Artificial intelligence, once the stuff of science fiction, is now so embedded in our lives that we often do not notice it. We are alternately grateful for and aggrieved by autocorrect on our phones. We take it for granted when Facebook tags our photos, Amazon recommends books, and detection algorithms help read our mammograms. Yet Gartner predicts there is much more AI to come. In its recent report, 100 Data and Analytics Predictions Through 2022, Gartner posits, “The introduction of artificial intelligence across all types of business functions in all industries will accelerate and broaden. It will manifest itself in many if not most daily tasks from personal to professional, yet result in net job gains.”1

Tweet: AI and human instincts: better together

That last part intrigues me, the notion that AI will create, not eliminate, jobs while becoming more enmeshed in our personal and professional lives. My theory? It’s because artificial intelligence greatly complements but cannot replace human intuition. AI and gut feelings – like bacon and eggs, they are better together. Here are three organizations using AI in 2018 to enhance human intuition, improving profits and lives.

Customized coffee experiences

The next time you get your caffeine fix, you might pause for a moment to appreciate all the ways big data and artificial intelligence are shaping your Starbucks experience. An estimated 90 million transactions per week give the company 90 million opportunities to collect and leverage data. More than 15 million people allow Starbucks to gather even more detailed data about their coffee habits through its rewards program and mobile app, though which customers order and pay via their phones. This data, in turn, allows the company to focus on personalization, creating a “just-for-you” customer experience. AI underpins the app’s recommendations of new food and drink items based on past purchases, geography, and weather, in addition to special offers sent at just the right time. All this complements Starbucks’ human-based customer engagement and retention efforts, including the barista who knows your name and favorite drink.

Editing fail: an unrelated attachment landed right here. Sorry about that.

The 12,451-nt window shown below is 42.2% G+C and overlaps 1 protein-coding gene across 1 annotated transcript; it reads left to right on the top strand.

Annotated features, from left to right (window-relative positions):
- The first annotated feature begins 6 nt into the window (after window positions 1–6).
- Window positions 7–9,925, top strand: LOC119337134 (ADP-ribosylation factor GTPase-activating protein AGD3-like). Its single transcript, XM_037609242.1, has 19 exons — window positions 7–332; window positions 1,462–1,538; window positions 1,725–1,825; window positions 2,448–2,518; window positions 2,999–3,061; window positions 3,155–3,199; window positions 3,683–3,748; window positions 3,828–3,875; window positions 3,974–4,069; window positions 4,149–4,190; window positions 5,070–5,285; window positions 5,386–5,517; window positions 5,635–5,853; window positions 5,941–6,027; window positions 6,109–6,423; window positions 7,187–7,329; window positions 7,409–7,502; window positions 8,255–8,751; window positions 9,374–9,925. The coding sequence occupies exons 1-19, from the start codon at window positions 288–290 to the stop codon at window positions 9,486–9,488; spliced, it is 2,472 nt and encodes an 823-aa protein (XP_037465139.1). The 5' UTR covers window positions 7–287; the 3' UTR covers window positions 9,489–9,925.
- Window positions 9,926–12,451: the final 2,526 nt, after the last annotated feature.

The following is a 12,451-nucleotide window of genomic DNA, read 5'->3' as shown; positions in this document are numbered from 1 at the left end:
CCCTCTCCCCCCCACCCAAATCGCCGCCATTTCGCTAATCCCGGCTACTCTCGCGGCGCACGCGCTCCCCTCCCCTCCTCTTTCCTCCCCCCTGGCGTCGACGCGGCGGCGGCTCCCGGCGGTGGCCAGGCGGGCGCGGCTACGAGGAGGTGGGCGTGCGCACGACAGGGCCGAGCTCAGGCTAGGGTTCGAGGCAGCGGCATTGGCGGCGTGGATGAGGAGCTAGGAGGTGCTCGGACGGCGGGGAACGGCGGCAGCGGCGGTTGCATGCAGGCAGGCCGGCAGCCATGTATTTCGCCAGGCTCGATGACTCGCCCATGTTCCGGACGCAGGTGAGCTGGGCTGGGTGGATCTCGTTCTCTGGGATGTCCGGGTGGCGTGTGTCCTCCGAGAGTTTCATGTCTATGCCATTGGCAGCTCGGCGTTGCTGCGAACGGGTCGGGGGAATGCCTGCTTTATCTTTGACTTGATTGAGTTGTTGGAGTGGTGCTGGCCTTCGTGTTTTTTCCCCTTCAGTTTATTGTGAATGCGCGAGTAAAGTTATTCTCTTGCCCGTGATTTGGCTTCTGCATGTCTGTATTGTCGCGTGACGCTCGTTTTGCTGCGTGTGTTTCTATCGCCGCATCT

Detecting fashion trends

Like the world’s largest coffee chain, the world’s largest clothing brand is turning to artificial intelligence to create customized retail experiences. H&M employs 200 data scientists, analysts, and engineers to detect trends, better align supply and demand, and fine-tune what items are available in its 4,000+ stores, according to The Wall Street Journal. The company uses machine learning and natural language processing to analyze blog posts, search terms, social media, and other sources in a quest to detect trends up to eight months in advance. H&M’s designers also rely on their fashion instincts, but this quantitative analysis helps them spot the next big thing.

At the store level, H&M has begun using algorithms to analyze receipts, returns, loyalty-card data, and purchasing patterns for individual locations. The goal is to use this granular data to customize the merchandise available in each store –  a big change from H&M’s long-standing practice of stocking all stores with similar items. The company reports improved sales at one Stockholm store that adjusted its stock and now is rolling out the program globally.

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Laura Remington

Laura Remington

Laura Remington is a writer and editor at Dimensional Insight. Her many years as a journalist took her from Capitol Hill to California's vineyards to glacier trekking in New Zealand. She graduated from Brown University.
Laura Remington